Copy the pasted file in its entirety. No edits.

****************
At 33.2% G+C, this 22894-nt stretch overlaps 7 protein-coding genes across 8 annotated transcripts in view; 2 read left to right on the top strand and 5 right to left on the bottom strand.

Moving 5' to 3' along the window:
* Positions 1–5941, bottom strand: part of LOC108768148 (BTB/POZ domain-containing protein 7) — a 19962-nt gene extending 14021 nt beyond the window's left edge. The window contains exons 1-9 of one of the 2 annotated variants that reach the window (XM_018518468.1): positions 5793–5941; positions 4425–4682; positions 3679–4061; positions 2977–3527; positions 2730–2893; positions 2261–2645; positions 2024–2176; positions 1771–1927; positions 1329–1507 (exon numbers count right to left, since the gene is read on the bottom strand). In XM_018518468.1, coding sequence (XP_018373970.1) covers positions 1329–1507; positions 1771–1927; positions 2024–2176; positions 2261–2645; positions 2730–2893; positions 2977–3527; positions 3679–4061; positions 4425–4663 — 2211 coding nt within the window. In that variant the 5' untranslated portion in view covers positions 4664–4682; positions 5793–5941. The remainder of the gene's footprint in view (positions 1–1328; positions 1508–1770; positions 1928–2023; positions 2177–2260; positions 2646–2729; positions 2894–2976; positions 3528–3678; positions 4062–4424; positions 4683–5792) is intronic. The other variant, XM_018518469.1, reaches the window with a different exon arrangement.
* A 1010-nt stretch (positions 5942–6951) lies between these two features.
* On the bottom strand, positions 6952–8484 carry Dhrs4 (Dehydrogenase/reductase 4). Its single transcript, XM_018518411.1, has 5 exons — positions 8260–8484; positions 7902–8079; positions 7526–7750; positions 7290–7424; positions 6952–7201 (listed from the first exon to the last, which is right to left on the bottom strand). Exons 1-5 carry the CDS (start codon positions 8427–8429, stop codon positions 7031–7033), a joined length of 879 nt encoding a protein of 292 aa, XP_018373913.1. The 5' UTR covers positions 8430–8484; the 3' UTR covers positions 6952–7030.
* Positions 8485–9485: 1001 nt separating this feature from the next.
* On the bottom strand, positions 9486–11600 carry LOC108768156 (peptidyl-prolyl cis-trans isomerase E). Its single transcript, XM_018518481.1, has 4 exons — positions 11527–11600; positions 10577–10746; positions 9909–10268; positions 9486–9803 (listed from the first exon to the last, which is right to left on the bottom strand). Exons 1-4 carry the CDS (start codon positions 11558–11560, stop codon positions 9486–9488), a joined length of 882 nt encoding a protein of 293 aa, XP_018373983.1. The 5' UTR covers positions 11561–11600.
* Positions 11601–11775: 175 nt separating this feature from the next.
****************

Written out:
At 33.2% G+C, this 22894-nt stretch overlaps 7 protein-coding genes across 8 annotated transcripts in view; 2 read left to right on the top strand and 5 right to left on the bottom strand.

Moving 5' to 3' along the window:
* Positions 1–5941, bottom strand: part of LOC108768148 (BTB/POZ domain-containing protein 7) — a 19962-nt gene extending 14021 nt beyond the window's left edge. The window contains exons 1-9 of one of the 2 annotated variants that reach the window (XM_018518468.1): positions 5793–5941; positions 4425–4682; positions 3679–4061; positions 2977–3527; positions 2730–2893; positions 2261–2645; positions 2024–2176; positions 1771–1927; positions 1329–1507 (exon numbers count right to left, since the gene is read on the bottom strand). In XM_018518468.1, coding sequence (XP_018373970.1) covers positions 1329–1507; positions 1771–1927; positions 2024–2176; positions 2261–2645; positions 2730–2893; positions 2977–3527; positions 3679–4061; positions 4425–4663 — 2211 coding nt within the window. In that variant the 5' untranslated portion in view covers positions 4664–4682; positions 5793–5941. The remainder of the gene's footprint in view (positions 1–1328; positions 1508–1770; positions 1928–2023; positions 2177–2260; positions 2646–2729; positions 2894–2976; positions 3528–3678; positions 4062–4424; positions 4683–5792) is intronic. The other variant, XM_018518469.1, reaches the window with a different exon arrangement.
* A 1010-nt stretch (positions 5942–6951) lies between these two features.
* On the bottom strand, positions 6952–8484 carry Dhrs4 (Dehydrogenase/reductase 4). Its single transcript, XM_018518411.1, has 5 exons — positions 8260–8484; positions 7902–8079; positions 7526–7750; positions 7290–7424; positions 6952–7201 (listed from the first exon to the last, which is right to left on the bottom strand). Exons 1-5 carry the CDS (start codon positions 8427–8429, stop codon positions 7031–7033), a joined length of 879 nt encoding a protein of 292 aa, XP_018373913.1. The 5' UTR covers positions 8430–8484; the 3' UTR covers positions 6952–7030.
* Positions 8485–9485: 1001 nt separating this feature from the next.
* On the bottom strand, positions 9486–11600 carry LOC108768156 (peptidyl-prolyl cis-trans isomerase E). Its single transcript, XM_018518481.1, has 4 exons — positions 11527–11600; positions 10577–10746; positions 9909–10268; positions 9486–9803 (listed from the first exon to the last, which is right to left on the bottom strand). Exons 1-4 carry the CDS (start codon positions 11558–11560, stop codon positions 9486–9488), a joined length of 882 nt encoding a protein of 293 aa, XP_018373983.1. The 5' UTR covers positions 11561–11600.
* Positions 11601–11775: 175 nt separating this feature from the next.